Children who are born to affluent families and who grow up in rural areas are at a higher risk of developing leukaemia and other childhood cancers, according to an important new study.
Research carried out by the Committee on Medical Aspects of Radiation in the Environment (Comare) has revealed that the incidence of cancer is distributed unevenly throughout Great Britain.
Professor Alex Elliot, chairman of Comare, commented: "The results provide strong evidence that the incidence rates of some forms of childhood cancer are related to region within a country and to socio-demographic factors such as socioeconomic status and population density."
Professor Elliot said that there was a strong relationship between leukaemia rates and socioeconomic status, with those areas of high socioeconomic status exhibiting higher rates of leukaemia.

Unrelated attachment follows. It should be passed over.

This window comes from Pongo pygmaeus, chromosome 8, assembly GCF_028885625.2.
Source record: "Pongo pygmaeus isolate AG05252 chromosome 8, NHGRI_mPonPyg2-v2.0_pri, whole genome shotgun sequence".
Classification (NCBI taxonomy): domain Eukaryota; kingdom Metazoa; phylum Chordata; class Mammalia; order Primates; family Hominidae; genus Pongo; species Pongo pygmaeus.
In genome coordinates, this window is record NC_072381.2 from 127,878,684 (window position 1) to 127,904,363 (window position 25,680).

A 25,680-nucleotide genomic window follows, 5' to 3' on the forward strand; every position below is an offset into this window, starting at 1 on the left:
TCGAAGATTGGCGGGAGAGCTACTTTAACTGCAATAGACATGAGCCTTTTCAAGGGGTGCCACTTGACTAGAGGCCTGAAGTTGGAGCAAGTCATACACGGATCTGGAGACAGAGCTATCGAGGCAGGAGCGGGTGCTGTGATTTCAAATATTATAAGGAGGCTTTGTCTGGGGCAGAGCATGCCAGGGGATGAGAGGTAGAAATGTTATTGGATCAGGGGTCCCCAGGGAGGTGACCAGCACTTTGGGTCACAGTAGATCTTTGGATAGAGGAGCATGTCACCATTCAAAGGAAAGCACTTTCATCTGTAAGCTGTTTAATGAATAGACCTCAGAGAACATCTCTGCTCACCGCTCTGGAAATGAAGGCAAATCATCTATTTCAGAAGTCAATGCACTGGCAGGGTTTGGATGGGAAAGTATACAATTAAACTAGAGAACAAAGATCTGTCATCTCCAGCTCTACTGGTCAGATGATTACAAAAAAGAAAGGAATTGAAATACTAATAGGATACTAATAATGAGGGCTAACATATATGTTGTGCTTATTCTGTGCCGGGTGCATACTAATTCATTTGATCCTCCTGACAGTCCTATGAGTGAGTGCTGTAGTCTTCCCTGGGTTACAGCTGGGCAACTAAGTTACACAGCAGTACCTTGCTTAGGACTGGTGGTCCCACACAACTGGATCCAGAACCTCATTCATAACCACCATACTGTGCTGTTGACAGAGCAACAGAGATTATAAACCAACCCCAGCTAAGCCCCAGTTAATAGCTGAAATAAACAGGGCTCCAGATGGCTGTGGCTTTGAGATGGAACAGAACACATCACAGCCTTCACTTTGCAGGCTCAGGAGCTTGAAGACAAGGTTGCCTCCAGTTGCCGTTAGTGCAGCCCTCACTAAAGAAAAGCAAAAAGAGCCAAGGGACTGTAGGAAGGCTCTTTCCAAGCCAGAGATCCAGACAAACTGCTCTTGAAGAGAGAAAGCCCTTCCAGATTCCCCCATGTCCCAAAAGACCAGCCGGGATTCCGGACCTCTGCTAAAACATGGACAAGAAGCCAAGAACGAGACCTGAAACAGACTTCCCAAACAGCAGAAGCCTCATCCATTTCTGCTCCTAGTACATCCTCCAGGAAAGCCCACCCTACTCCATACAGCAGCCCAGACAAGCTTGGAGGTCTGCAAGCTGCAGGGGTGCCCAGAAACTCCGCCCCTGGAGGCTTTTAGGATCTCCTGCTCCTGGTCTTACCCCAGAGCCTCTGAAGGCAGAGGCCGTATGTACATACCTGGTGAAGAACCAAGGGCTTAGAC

"This, of course, is in contrast to most childhood illnesses where lower socioeconomic status is associated with higher incidence rates," he added.
The researchers believe that the variety of incidence rates is too great to be caused by "simple random or chance variations" and suggest that children from affluent, rural backgrounds might be at greater risk because of the lack of contact with common infections found in inner-city environments.
While urban children may develop immunity to certain viruses, a virus travelling from an urban to a rural population might encounter decreased resistance and therefore be able to cause genetic damage.
The study found no significant increase in cancer rates among children living close to nuclear power generation sites.